Giewont towers over the length of Zakopane. His legend is pertinent; partially because it’s still yet to come true. The legend goes like this. Somewhere under the sleeping giant is a cave full of Polish knights. Just like Giewont, they sleep. If and when Poland is in grave trouble, these brave knights will wake and defend Poland against all odds. Little ironic, no? Like where were they seventy years ago? Was Hitler being on one side and Stalin on the other squeezing Poland like it was a ripe raspberry not enough reason to wake up a bunch of knights? Or does über patriotic Poland in all its moments of blind defence need this legend of sleeping knights just to feel a little better about itself? Another invasion? Still tired? Oh well.
On Monday morning, the rain stopped us going out. We’d got dressed, looked out. Sat back down again. By midday it had settled into thick mountain drizzle. Antosia came back from town at lunchtime.
She shook her head when we explained we were hemmed in by the weather.’I didn’t even wear a scarf on my head.’ She made cauliflower soup in record time. Then she grabbed my arm. ‘Watch this.’ Breadcrumbs in a bowl. Eggs. Flour. She brought out a bunch of plums. ‘Too big,’ she said, shrugging, ‘but they ran out of the little ones.’
We made dumplings. ‘Delphine,’ she called, ‘come and close them.’ Delphine came and was watched over by raptor-eyes to make sure she used her right hand. Man, she was good.
‘If you had to live in a place other than here, where would you live?’ Lulu asked. We’d eaten in the hallway dining room. Hania ate with us too. My grandmother and mother didn’t get the question at all. ‘I could only live where we live,’ they both said. Where’s the imagination in that?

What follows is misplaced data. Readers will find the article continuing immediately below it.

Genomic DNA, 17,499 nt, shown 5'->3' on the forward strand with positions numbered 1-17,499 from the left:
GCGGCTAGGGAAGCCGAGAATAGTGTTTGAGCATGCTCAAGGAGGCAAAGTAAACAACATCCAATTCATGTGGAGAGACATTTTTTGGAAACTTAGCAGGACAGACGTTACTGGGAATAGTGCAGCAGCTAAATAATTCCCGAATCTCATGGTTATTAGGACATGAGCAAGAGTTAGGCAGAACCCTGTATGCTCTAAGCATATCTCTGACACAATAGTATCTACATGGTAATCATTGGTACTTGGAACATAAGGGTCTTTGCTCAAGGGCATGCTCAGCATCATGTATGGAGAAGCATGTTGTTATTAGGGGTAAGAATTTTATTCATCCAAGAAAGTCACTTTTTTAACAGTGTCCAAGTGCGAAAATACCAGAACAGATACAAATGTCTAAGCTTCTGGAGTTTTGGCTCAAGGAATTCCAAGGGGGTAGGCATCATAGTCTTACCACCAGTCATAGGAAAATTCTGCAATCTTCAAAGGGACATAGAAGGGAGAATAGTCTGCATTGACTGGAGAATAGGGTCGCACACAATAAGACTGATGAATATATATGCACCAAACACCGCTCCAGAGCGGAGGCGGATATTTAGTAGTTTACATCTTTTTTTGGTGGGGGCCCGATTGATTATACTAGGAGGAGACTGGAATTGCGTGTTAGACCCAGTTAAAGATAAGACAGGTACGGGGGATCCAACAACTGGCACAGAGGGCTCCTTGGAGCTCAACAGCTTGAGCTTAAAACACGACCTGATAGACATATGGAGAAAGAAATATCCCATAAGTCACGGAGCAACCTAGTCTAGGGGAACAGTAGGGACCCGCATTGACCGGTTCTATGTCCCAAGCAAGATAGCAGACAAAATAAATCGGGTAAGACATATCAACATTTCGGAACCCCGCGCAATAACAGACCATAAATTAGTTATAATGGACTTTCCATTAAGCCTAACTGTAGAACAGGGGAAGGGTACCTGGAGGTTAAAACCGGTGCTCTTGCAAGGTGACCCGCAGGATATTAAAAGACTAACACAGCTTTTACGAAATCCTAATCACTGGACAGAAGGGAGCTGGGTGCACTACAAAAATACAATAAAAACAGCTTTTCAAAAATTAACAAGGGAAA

Antosia closed her eyes for a moment. ‘I’d live in the desert,’ she said. ‘I like the desert.’
Deserts? Here we were surrounded by conifer and rock. The smell of the wooden house.
‘She’d wrap the scarf around her face,’ Lulu said, her face lighting up. ‘Until you could only see her eyes.’
I’d watched Lu’s face. ‘And she’d ride a horse,’
‘An Arabic pedigree,’ my grandmother said, smiling.
Antosia smiled back wistfully. ‘Have you ever been to Petra in Jordan? Petra is nice.’
‘And me?’ Hania said, slamming a fist on the table. ‘Where would you put me?’
We turned to her. ‘Where would you like?’
‘I’d like somewhere where the winters aren’t so hard. Where my garden will grow anything I put in it.’
‘Ahhh! You need a volcanic island.’
‘Hawaii!’ Delphine shouted.
Oh yeah. Hawaii, we agreed. ‘You can wear a hula skirt and dance. Climb up the volcano.’
At every suggestion, Hania’s giggles became louder against the log walls. After we’d sorted out the youngsters; New York for Lu – since, according to Antosia, she’d be busy writing up their stories – and Malibu for Du. Looking for Barbie’s dream closet. The mountain sisters turned to me. ‘And you? Where will be be?’
I sighed. It had been the nicest of lunches. I gestured to the direction of the two fir trees. ‘I’ll be in your deckchair, waiting for you to call. “Everything’s fine here,” I’ll say when I answer the phone. I’m looking after everything.’